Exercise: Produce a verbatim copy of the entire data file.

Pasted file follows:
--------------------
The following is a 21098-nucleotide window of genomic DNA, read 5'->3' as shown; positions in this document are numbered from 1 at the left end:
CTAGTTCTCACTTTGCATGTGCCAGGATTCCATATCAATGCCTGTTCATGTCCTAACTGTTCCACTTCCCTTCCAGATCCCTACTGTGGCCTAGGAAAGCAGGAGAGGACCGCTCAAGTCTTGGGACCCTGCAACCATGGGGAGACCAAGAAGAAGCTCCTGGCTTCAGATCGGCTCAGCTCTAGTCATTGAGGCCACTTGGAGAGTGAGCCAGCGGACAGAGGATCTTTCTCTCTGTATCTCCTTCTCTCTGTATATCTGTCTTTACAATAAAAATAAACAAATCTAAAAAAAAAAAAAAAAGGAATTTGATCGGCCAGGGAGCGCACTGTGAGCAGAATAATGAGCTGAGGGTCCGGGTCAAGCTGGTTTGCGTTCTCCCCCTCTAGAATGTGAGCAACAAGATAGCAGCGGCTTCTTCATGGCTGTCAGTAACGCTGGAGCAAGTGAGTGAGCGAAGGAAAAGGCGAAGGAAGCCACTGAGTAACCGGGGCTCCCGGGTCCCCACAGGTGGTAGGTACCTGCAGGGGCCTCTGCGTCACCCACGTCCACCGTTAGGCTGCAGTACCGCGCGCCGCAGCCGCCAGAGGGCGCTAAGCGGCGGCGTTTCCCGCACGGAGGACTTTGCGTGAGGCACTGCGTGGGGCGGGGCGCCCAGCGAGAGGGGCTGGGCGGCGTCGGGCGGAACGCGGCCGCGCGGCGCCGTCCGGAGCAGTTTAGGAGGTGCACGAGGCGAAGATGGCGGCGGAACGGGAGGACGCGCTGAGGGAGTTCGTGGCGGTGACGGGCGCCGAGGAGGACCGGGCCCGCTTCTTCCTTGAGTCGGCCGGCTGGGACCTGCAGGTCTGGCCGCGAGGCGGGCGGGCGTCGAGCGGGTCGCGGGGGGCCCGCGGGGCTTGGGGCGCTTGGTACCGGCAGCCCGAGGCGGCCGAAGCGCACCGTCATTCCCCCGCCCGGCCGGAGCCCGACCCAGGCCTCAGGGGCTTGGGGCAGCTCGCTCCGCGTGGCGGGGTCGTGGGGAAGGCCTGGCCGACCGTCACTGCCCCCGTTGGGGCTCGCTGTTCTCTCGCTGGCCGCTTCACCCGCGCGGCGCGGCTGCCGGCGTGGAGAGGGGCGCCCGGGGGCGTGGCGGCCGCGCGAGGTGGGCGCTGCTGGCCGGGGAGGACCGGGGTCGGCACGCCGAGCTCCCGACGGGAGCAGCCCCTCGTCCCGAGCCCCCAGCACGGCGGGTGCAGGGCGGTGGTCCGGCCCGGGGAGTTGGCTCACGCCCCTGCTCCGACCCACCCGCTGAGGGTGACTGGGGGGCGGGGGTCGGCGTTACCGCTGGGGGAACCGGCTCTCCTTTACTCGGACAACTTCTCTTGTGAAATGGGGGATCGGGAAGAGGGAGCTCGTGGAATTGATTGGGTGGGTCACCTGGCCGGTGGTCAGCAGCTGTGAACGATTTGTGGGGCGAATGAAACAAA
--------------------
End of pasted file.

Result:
The following is a 21098-nucleotide window of genomic DNA, read 5'->3' as shown; positions in this document are numbered from 1 at the left end:
CTAGTTCTCACTTTGCATGTGCCAGGATTCCATATCAATGCCTGTTCATGTCCTAACTGTTCCACTTCCCTTCCAGATCCCTACTGTGGCCTAGGAAAGCAGGAGAGGACCGCTCAAGTCTTGGGACCCTGCAACCATGGGGAGACCAAGAAGAAGCTCCTGGCTTCAGATCGGCTCAGCTCTAGTCATTGAGGCCACTTGGAGAGTGAGCCAGCGGACAGAGGATCTTTCTCTCTGTATCTCCTTCTCTCTGTATATCTGTCTTTACAATAAAAATAAACAAATCTAAAAAAAAAAAAAAAAGGAATTTGATCGGCCAGGGAGCGCACTGTGAGCAGAATAATGAGCTGAGGGTCCGGGTCAAGCTGGTTTGCGTTCTCCCCCTCTAGAATGTGAGCAACAAGATAGCAGCGGCTTCTTCATGGCTGTCAGTAACGCTGGAGCAAGTGAGTGAGCGAAGGAAAAGGCGAAGGAAGCCACTGAGTAACCGGGGCTCCCGGGTCCCCACAGGTGGTAGGTACCTGCAGGGGCCTCTGCGTCACCCACGTCCACCGTTAGGCTGCAGTACCGCGCGCCGCAGCCGCCAGAGGGCGCTAAGCGGCGGCGTTTCCCGCACGGAGGACTTTGCGTGAGGCACTGCGTGGGGCGGGGCGCCCAGCGAGAGGGGCTGGGCGGCGTCGGGCGGAACGCGGCCGCGCGGCGCCGTCCGGAGCAGTTTAGGAGGTGCACGAGGCGAAGATGGCGGCGGAACGGGAGGACGCGCTGAGGGAGTTCGTGGCGGTGACGGGCGCCGAGGAGGACCGGGCCCGCTTCTTCCTTGAGTCGGCCGGCTGGGACCTGCAGGTCTGGCCGCGAGGCGGGCGGGCGTCGAGCGGGTCGCGGGGGGCCCGCGGGGCTTGGGGCGCTTGGTACCGGCAGCCCGAGGCGGCCGAAGCGCACCGTCATTCCCCCGCCCGGCCGGAGCCCGACCCAGGCCTCAGGGGCTTGGGGCAGCTCGCTCCGCGTGGCGGGGTCGTGGGGAAGGCCTGGCCGACCGTCACTGCCCCCGTTGGGGCTCGCTGTTCTCTCGCTGGCCGCTTCACCCGCGCGGCGCGGCTGCCGGCGTGGAGAGGGGCGCCCGGGGGCGTGGCGGCCGCGCGAGGTGGGCGCTGCTGGCCGGGGAGGACCGGGGTCGGCACGCCGAGCTCCCGACGGGAGCAGCCCCTCGTCCCGAGCCCCCAGCACGGCGGGTGCAGGGCGGTGGTCCGGCCCGGGGAGTTGGCTCACGCCCCTGCTCCGACCCACCCGCTGAGGGTGACTGGGGGGCGGGGGTCGGCGTTACCGCTGGGGGAACCGGCTCTCCTTTACTCGGACAACTTCTCTTGTGAAATGGGGGATCGGGAAGAGGGAGCTCGTGGAATTGATTGGGTGGGTCACCTGGCCGGTGGTCAGCAGCTGTGAACGATTTGTGGGGCGAATGAAACAAA